In a historic decision, Brazil and Argentina have announced that they will begin preparations for a common currency next week. This was reported by the “Financial Times” on Sunday, and Brazil wants to call the new money “Sur” (South).
The two largest economies in South America want to shift the topic from their own dubious current events to one regarding currency.
Brazil and Argentina, who have lived close to each other for many years while preserving respected economic limits, are about to advance their relationship. According to officials who spoke to the Financial Times on Sunday, the two countries will announce this week that they are in the early stages of adopting a shared currency. The union, which might potentially result in the formation of the second-largest currency bloc in the world, will be followed by an open invitation to other Latin and South American nations.
I’m sorry, Sur
The development of the new currency, which Brazil wants to call the sur or “south,” is still in its infancy. It’s not simple to build a single currency and overhaul central banking systems entirely. First, the two countries must choose a currency that falls somewhere between the real of Brazil and the peso of Argentina. Literally. The currency rate between the two is 35 pesos to 1 real. The real is still weak compared to the dollar, valued around slightly under 20 cents, even though the real is strong compared to the peso. As a result, notwithstanding the challenges, a shared currency might make sense.
In the first 11 months of 2021, trade between the neighbours increased by more than 21% year over year, reaching $26 billion. Together, they may lessen reliance on US commerce and the US dollar, particularly if other Latin American nations join the bloc. The two countries will make this argument this week at a 33-nation summit of Latin American and Caribbean states. However, one side of the Brazil-Argentina equation carries significantly greater risk than the other:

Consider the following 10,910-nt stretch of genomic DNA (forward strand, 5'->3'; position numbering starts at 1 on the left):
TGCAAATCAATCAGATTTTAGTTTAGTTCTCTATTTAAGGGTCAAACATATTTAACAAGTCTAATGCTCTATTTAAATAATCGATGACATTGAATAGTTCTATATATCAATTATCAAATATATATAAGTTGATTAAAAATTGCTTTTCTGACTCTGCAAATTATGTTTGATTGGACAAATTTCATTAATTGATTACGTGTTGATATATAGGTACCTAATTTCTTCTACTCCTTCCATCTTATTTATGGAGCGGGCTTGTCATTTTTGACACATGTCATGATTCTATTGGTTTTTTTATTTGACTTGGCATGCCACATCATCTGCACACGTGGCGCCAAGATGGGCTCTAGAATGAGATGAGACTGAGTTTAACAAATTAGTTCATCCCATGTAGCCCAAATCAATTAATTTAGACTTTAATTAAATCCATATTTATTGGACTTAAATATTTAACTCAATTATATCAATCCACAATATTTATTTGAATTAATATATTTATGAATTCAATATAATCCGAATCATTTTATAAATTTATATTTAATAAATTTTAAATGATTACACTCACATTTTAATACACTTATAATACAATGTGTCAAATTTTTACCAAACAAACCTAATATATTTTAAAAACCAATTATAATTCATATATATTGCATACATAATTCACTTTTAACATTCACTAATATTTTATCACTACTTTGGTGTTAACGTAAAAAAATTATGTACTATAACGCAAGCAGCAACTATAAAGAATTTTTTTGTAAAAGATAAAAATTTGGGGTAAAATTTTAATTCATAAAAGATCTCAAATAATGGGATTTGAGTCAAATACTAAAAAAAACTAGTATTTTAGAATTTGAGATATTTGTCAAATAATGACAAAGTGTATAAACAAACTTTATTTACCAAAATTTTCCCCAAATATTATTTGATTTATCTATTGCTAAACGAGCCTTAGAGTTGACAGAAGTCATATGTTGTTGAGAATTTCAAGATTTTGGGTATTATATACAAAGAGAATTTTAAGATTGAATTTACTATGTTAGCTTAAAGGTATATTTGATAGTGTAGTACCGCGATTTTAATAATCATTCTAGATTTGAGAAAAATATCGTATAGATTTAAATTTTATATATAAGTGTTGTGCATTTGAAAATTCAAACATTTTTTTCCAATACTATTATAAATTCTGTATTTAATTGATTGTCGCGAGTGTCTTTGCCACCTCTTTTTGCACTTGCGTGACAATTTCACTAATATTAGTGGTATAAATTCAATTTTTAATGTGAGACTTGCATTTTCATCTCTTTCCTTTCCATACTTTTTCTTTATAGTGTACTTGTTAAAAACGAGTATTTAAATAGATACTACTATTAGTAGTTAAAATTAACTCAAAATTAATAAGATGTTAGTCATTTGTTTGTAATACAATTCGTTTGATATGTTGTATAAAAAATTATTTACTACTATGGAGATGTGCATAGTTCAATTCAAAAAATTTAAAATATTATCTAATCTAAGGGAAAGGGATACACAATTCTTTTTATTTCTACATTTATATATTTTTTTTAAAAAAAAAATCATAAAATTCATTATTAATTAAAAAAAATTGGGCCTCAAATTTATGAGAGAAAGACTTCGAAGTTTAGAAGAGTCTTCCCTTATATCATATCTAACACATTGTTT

Argentina’s central bank produces money to finance ongoing government projects, which results in a nearly 100% annual inflation rate for the peso. According to central bank figures, the amount of money in circulation has grown fourfold since 2019.
Brazil’s central bank has long held serious doubts about a common currency despite being by far the largest economy on the continent and the 11th largest in the world. After its 2020 default, Argentina is still largely cut off from the world’s financial markets, and with a 2018 rescue, it still owes the IMF more than $40 billion.
Surely EU? Despite the project’s strong foundation, it is believed that any rollout will be years, if not decades, away. The Euro did, after all, take 35 years to fully develop. But now that leftists who share their views are in charge of both countries, Brazil and Argentina are actively working on the initiative. Brazil at least has something to discuss besides the failed coup attempt from a few weeks ago.